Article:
Editorial: May has lost her mandate to govern - It's a democratic scandal if she doesn't step down

CommonSpace editor Ben Wray gives his verdict following May’s defeat in the House of Commons

THE Prime Minister has lost on her most important legislation, the primary reason for her government’s existence and the issue she campaigned almost solely on in the 2017 General Election, which she called for this express purpose.

She hasn’t just lost – she has lost overwhelmingly; the biggest loss of a government in the history of the UK Parliament.

It is without democratic precedent in the UK that such a defeat would not lead to the Prime Minister resigning or calling a General Election. When Ramsay MacDonald’s minority government lost a vote by 166 votes in 1924 over an amendment to investigate a government decision to drop criminal proceedings against the editor of the Communist newspaper Workers Weekly, he dissolved the Commons and called a General Election. This is the only time in the past century where the government has been defeated by over 100 votes. Until today. 

May has no mandate to remain in office. Neither does she have any new ideas. Her plan is to do what the EU has done many times in the past, what the US did when the 2008 financial crash happened, and many others have who want to hold onto power without democratic authority - pose the same question again, until they get the right answer.

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This is a sham. In all the debate about what happens next, everyone appears to be taking it as given that the prime minister will continue as she cannot face an internal leadership challenge until December after defeating the last one just weeks ago. But have we taken leave of our senses? Just because the 1922 Committee, which most people will never have heard of never mind care about, cannot organise a leadership election among Tory MPs, does not mean that all democracy comes to an end. 

May is banking on our confusion and exhaustion to stay in power, when the simple fact is she has no democratic legitimacy to continue. Clearly, a General Election needs to be held, and if May refuses to call one, and MPs in the House of Commons refuse to back a No Confidence vote, the people have to insert themselves into the situation, and demand her removal from number 10. 

Many of you will then be asking, ‘then what?’, which is a reasonable question, but that question should not be used to disrupt democracy or as an excuse for the prime minister to stay in power. May goes, then we deal with ‘then what?’.

The prime minister is all over the place. She has gone from fear tactics about No Deal last week, which totally flunked, to pivoting towards fear tactics about No Brexit this week. This latter tactic may be slightly more effective in bringing her backbenchers into line, and is more in line with reality as well - as we wrote last week, there is no chance of No Deal.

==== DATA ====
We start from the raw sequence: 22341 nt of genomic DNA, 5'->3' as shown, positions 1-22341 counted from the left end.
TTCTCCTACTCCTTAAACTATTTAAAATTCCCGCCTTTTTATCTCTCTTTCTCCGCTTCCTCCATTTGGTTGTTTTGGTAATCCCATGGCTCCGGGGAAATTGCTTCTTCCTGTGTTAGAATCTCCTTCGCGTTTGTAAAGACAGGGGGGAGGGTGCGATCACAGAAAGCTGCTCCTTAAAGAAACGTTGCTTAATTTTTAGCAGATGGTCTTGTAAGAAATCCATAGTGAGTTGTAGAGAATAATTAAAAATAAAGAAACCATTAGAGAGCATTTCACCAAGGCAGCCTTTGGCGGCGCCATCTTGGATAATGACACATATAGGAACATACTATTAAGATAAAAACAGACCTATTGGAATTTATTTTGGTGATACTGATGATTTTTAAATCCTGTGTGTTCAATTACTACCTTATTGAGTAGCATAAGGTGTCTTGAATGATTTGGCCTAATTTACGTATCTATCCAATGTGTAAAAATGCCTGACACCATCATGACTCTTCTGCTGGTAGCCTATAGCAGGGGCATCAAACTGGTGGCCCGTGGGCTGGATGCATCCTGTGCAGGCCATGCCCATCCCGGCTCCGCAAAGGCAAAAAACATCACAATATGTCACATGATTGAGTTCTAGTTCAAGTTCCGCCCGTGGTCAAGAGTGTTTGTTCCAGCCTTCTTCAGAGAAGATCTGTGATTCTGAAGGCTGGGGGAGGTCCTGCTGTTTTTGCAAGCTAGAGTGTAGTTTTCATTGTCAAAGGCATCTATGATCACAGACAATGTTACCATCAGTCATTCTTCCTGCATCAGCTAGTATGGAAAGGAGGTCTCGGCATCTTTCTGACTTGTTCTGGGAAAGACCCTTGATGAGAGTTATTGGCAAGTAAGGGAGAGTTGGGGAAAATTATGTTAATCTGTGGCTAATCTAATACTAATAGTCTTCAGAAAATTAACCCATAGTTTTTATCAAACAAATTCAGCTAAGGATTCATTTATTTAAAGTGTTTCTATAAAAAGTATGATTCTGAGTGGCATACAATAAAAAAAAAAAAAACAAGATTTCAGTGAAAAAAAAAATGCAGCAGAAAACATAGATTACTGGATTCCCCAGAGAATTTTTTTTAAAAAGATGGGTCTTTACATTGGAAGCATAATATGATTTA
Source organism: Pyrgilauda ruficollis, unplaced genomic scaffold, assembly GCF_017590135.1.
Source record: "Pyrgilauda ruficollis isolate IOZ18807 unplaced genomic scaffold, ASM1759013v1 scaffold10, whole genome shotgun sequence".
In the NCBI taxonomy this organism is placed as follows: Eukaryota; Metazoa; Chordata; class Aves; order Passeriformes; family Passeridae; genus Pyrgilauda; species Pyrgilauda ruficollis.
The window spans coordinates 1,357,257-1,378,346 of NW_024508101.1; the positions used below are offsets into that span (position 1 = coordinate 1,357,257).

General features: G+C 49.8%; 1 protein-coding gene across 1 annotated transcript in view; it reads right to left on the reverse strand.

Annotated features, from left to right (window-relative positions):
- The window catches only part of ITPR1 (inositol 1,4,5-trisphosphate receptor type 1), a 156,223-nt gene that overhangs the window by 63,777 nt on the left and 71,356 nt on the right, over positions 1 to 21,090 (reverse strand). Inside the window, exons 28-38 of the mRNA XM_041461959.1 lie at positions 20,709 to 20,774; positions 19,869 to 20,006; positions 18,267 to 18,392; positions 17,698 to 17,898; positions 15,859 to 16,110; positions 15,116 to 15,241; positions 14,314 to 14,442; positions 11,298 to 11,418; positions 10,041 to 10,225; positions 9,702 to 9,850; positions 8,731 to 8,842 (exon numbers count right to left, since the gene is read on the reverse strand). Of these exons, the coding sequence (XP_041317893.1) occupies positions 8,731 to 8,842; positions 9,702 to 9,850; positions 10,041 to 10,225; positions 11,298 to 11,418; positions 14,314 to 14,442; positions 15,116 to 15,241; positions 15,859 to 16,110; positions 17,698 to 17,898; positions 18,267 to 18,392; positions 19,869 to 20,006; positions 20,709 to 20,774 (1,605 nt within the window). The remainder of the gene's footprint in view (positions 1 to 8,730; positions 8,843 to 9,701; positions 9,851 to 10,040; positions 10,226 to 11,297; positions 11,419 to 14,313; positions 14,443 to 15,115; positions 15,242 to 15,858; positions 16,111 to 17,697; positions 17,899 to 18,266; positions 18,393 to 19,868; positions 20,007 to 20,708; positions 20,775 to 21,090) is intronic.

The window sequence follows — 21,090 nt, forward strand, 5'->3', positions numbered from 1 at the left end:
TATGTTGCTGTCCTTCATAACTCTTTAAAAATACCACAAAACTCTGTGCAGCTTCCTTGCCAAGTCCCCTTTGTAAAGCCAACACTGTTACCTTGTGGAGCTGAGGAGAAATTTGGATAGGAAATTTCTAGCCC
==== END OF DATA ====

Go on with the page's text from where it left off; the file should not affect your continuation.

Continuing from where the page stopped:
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Her pivot should render the debate dead for good about whether No Deal is a realistic possibility, which the Lib Dems are desperately trying to keep alive, despite the fact they say it is the last thing they want to see happen. That’s because they want a People’s Vote without having a General Election, but while that may suit their interests, there is no democratic mandate for a second EU referendum either. If there is to be a second referendum, there should be a General Election first in which parties should have to set out whether they wish to hold a second EU referendum or not - Labour are all over the place, but they will have to tell the electorate one way or another what they are seeking their mandate to govern for. 

In Scotland, we already have a democratic mandate for an independence referendum, voted for in the 2016 Scottish elections and reinforced in the 2017 General Election with an SNP majority. Our embattled First Minister would do well to execute that mandate, but if a General Election were to happen first she must reinforce it again at the ballot box.

Democratic legitimacy. A mandate to govern from the people. These are simple principles that have got lost in recent times - it seems like some on both sides of the Brexit debate believe in them only when it is politically expedient. It was ever thus, which is why the UK and Scottish citizenry must assert themselves into the current fiasco playing out at Westminster, and become active agents of history with a clear set of democratic demands.

May won’t face the voters because she knows there is a strong chance they’ll boot her out of office. Demand no.1 should be: get her out of Number 10.

Picture courtesy of Tiocfaidh ár lá 1916

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